Individuals with depression experience maladaptive interpersonal interactions, which contribute to their depressive symptoms. These behaviors include greater expressed negativity (e.g. criticism, blaming, demanding, and disengagement) toward romantic partners, and negative feedback seeking. Excessive reassurance seeking is also a vulnerability factor for depression. However, Marroquin (2011) proposes adaptive interpersonal emotion regulation as a mechanism of the positive effects of social support. Social interaction that diverts attention away from self-referential negative thinking and promotes cognitive reappraisal may help to alleviate depression.
According to the biosocial model, individuals with borderline personality disorder develop intense emotional expression in part because they have been reinforced throughout development. For instance, a teenager with heightened emotional sensitivity is not taken seriously by her family until she threatens a suicide attempt. If her family responds with attention to extreme emotional expressions, she will learn to continue to express emotions in this way. Venting is another interpersonal emotion regulation strategy that is associated with personality disorder symptoms.
Certain types of psychotherapy target interpersonal factors to improve well-being. Dialectical behavioral therapy, originally developed for individuals with borderline personality disorder, teaches clients interpersonal effectiveness, which includes a variety of skills for communicating emotions in a clear and socially acceptable manner. Assertiveness training is a behavioral intervention that teaches verbal and non-verbal assertiveness skills to inhibit anxiety.
Several questionnaires have been developed to measure people's self-reported use of interpersonal emotion regulation, including the Emotion Regulation of Others and Self (EROS), Interpersonal Emotion Regulation Questionnaire (IERQ), Interpersonal Regulation Questionnaire (IRQ), and the Difficulties in Interpersonal Regulation of Emotion (DIRE).
The Emotion Regulation of Others and Self (EROS) questionnaire  is a freely available measure that assess strategies used to improve or worsen either one's own or another person's emotions, yielding a two-by-two framework: 1) intrinsic affect-improving, 2) intrinsic affect-worsening, 3) extrinsic affect-improving, and 4) extrinsic affect-worsening. The intrinsic subscale measures emotion self-regulation using 10 items. The extrinsic subscale measures deliberate attempts to improve or worsen others' emotions using 9 items. There is low item endorsement for the affect-worsening dimension, suggesting that people rarely make deliberate attempts to worsen their own or others' emotions. However, extrinsic affect-worsening is associated with health-related impairments, suggesting detrimental effects of engaging in these strategies likely due to negative social repercussions. Additionally, the affect-improving factor is unrelated to current levels of affect, which may be attributed to the scale's psychometric properties or to a discrepancy between current mood state and strategy use (e.g., reporting use of affect-improving strategies more often while in a negative mood state).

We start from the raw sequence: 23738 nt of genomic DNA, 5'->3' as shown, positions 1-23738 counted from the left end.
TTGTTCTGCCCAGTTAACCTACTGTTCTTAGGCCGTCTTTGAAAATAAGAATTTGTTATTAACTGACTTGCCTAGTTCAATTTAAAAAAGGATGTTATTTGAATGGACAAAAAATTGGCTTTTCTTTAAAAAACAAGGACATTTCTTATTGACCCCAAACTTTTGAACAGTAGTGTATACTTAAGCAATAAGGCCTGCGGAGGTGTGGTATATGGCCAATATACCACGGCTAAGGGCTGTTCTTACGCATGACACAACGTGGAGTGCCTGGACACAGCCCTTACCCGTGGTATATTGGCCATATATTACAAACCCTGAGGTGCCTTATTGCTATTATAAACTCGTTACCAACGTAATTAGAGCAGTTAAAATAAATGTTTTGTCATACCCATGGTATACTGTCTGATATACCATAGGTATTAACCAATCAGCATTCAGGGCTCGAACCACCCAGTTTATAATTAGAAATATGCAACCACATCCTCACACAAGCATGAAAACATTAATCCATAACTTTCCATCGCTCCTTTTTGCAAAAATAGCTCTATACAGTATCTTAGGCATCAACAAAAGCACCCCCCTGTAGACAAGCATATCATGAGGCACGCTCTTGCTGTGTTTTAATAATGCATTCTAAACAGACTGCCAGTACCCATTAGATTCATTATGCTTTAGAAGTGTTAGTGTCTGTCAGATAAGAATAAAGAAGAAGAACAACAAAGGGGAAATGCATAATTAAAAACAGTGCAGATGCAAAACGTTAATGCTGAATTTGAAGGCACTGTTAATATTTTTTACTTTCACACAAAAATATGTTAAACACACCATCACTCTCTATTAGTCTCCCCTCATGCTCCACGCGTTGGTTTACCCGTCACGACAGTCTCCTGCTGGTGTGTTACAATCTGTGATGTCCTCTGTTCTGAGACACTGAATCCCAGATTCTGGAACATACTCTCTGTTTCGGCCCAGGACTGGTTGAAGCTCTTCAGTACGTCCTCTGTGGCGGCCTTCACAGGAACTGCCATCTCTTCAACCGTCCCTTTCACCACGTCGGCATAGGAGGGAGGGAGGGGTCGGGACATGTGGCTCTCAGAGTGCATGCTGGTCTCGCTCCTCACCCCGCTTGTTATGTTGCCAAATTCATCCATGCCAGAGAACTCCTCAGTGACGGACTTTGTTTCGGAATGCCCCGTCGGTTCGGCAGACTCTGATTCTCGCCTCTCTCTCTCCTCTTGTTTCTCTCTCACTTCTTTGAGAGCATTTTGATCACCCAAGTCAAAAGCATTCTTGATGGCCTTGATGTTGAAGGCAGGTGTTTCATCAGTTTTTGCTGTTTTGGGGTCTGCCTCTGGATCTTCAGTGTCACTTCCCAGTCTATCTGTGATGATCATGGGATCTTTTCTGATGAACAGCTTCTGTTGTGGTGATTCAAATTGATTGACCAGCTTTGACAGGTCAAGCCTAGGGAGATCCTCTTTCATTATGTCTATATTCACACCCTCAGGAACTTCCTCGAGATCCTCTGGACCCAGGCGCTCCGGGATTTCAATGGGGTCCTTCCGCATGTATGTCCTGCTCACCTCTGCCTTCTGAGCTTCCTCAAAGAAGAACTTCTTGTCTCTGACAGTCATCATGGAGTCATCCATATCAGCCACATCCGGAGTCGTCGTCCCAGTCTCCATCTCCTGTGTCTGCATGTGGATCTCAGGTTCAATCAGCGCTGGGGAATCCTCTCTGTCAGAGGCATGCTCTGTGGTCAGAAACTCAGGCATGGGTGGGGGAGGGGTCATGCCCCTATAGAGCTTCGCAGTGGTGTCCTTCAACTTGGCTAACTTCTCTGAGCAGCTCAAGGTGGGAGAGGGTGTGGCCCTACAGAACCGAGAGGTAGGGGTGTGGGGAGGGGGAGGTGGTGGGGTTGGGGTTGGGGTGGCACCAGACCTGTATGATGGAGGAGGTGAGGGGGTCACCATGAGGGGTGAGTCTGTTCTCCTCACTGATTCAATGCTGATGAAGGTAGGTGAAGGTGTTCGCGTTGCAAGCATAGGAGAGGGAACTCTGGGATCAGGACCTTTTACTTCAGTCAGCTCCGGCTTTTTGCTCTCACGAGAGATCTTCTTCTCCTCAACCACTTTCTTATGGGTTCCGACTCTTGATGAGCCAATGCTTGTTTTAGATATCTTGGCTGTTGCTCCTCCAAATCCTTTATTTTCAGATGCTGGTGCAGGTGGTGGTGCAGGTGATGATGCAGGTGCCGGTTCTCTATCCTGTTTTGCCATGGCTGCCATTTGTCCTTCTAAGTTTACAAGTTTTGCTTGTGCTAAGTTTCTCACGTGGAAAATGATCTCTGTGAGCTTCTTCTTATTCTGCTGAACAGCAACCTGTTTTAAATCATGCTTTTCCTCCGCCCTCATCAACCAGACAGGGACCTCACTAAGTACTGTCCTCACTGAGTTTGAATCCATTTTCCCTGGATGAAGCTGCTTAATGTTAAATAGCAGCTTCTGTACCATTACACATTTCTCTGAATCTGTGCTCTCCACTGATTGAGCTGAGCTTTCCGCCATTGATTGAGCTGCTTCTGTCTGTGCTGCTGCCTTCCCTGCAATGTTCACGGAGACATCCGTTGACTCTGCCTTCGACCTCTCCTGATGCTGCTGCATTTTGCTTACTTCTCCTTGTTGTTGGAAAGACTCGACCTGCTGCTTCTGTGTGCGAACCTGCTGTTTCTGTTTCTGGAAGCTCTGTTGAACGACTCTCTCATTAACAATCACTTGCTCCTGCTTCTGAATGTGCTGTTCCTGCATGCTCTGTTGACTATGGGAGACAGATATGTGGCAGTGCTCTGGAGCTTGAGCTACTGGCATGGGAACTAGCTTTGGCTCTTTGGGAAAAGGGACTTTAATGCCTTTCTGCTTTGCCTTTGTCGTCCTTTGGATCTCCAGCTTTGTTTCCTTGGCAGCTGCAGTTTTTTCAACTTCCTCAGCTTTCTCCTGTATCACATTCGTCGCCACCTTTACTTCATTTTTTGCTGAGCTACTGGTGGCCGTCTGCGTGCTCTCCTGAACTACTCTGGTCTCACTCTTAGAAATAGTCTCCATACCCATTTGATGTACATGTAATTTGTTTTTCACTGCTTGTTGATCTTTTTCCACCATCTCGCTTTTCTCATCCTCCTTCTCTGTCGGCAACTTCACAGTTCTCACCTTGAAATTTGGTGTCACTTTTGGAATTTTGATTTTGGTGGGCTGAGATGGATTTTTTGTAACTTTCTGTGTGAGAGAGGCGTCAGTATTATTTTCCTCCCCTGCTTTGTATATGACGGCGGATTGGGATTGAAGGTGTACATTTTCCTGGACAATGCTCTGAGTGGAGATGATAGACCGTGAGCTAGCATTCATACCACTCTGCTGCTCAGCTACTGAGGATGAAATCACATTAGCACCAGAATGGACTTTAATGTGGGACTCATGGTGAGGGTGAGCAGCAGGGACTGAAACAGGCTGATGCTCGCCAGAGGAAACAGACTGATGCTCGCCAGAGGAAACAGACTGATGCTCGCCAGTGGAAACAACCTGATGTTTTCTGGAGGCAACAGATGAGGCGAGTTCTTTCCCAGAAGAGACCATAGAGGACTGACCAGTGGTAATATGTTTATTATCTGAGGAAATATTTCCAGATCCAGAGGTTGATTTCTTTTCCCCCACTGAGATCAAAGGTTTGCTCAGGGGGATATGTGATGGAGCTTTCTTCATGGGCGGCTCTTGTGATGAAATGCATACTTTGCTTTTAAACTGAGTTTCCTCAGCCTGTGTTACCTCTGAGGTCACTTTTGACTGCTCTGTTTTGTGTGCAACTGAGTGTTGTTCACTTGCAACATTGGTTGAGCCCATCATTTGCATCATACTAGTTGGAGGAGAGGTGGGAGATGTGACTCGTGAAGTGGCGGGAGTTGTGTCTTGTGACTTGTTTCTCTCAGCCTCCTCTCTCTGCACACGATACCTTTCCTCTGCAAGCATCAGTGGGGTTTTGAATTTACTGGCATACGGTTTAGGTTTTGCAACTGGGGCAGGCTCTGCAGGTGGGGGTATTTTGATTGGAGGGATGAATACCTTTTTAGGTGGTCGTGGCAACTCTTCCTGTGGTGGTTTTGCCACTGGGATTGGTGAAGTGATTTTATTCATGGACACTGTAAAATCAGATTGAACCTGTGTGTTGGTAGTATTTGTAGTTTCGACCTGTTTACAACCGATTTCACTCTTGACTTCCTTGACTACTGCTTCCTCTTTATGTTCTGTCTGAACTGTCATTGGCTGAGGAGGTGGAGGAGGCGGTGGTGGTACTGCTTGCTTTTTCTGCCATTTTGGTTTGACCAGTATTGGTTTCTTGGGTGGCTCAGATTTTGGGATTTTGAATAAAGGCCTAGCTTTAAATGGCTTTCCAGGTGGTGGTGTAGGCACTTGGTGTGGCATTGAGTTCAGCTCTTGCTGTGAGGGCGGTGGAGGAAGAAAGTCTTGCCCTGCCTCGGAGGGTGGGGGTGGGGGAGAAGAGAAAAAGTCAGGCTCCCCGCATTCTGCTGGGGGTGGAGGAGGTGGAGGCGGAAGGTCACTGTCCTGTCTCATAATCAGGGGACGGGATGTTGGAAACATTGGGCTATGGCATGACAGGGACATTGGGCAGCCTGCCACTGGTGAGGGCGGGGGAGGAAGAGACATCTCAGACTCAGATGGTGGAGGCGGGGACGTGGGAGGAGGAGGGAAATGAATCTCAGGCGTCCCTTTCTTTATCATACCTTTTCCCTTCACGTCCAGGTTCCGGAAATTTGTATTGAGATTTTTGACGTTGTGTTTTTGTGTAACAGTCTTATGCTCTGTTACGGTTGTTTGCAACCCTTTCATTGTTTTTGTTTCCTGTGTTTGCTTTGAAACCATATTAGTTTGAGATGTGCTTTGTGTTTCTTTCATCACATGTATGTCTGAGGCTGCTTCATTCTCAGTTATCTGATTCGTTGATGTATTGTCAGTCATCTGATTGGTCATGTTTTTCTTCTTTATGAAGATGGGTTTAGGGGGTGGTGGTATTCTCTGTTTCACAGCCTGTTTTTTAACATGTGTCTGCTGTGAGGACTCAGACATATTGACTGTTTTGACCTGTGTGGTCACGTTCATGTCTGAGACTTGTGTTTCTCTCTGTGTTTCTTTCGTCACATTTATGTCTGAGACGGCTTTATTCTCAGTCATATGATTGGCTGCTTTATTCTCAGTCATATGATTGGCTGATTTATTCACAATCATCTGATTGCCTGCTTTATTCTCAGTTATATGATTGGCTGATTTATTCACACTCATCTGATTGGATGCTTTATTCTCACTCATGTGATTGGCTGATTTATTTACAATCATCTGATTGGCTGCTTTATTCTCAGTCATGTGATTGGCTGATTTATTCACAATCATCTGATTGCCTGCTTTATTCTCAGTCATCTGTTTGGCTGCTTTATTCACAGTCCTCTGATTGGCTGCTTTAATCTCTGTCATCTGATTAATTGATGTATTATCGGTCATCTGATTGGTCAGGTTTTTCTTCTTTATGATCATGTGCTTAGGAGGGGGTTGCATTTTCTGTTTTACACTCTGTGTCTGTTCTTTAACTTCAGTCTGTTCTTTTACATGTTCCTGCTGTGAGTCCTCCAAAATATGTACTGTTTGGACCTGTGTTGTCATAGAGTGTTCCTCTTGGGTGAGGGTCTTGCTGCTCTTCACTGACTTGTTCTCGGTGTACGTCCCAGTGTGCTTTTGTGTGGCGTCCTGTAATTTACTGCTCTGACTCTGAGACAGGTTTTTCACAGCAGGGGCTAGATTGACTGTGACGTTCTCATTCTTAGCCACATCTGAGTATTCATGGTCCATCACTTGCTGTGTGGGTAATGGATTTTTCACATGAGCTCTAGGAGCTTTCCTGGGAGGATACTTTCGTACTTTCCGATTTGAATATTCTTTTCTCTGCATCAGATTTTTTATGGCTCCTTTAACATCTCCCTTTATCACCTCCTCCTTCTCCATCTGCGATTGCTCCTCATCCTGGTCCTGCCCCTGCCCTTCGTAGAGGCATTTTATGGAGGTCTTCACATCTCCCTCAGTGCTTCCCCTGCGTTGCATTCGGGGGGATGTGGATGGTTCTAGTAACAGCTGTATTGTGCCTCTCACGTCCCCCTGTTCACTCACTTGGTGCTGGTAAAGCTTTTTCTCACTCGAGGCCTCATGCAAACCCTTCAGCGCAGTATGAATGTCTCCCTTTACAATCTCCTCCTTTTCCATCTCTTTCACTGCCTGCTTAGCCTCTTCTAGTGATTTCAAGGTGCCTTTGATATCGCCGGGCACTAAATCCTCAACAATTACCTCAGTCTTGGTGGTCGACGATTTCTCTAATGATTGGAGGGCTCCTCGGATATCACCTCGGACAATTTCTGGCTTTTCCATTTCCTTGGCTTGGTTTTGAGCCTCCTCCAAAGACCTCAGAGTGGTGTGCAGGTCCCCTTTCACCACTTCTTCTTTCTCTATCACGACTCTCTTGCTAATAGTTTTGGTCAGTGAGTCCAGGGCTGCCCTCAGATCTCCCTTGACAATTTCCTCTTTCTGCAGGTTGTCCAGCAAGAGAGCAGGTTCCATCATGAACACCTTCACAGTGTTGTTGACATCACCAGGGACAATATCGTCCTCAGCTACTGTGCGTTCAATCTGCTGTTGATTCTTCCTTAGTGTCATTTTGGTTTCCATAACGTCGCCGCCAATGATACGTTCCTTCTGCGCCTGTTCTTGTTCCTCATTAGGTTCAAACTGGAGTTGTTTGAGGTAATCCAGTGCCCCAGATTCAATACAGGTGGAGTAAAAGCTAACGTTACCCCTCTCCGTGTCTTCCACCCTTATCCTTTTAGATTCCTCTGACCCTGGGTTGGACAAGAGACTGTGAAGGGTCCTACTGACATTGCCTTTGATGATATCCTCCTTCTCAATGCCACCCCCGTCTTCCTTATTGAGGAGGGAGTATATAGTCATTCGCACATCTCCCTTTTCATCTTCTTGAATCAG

The Interpersonal Emotion Regulation Questionnaire (IERQ) is a 20-item measure designed to assess how individuals regulate their own emotions through the use of others. The questionnaire was developed through qualitative interviews with participants (e.g., "When you are feeling down, in what ways do you look to other people to help you feel better?"), whose responses were quantitatively tested using exploratory and confirmatory factor analysis to derive 4 factors containing 5 items each. The 4 factors include Enhancing Positive Affect (seeking social interaction to enhance happiness), Perspective Taking (recruiting others to point out that other people are in a worse situation), Soothing (seeking comfort and sympathy from others), and Social Modeling (observing others for examples of how to cope). Is a freely available measure 
The Interpersonal Regulation Questionnaire (IRQ) is a 16-item measure of intrinsic interpersonal emotion regulation that assesses individuals' tendency to recruit social resources in response to emotional events, as well as their perceived efficacy of how effective interpersonal strategies are in improving their emotional experiences. Because it is a less common for individuals to deliberately worsen their mood, the measure focuses on increasing positive emotions and decreasing negative emotions. High interpersonal emotion regulation tendency and efficacy is related to greater emotional expressivity, empathy, social connectedness, and supportive relationships. Individuals who score high on efficacy are more likely to benefit from social support.
The Difficulties in Interpersonal Regulation of Emotion (DIRE) is a self-report measure of maladaptive interpersonal emotion regulation strategies that may relate to psychopathology. Respondents rate how likely they would be to use a variety of strategies in response to three vignettes about stressful hypothetical scenarios (task-oriented, romantic, social). The DIRS consists of four factors, including two intrapersonal (Accept, Avoid) and two interpersonal (Reassurance-seek, Vent) classes of strategies. Reassurance-seeking is related to overall emotion dysregulation, as well as depression and anxiety symptoms. Both reassurance-seeking and venting are associated with negative affect, interpersonal problems, stress, and borderline personality disorder symptoms.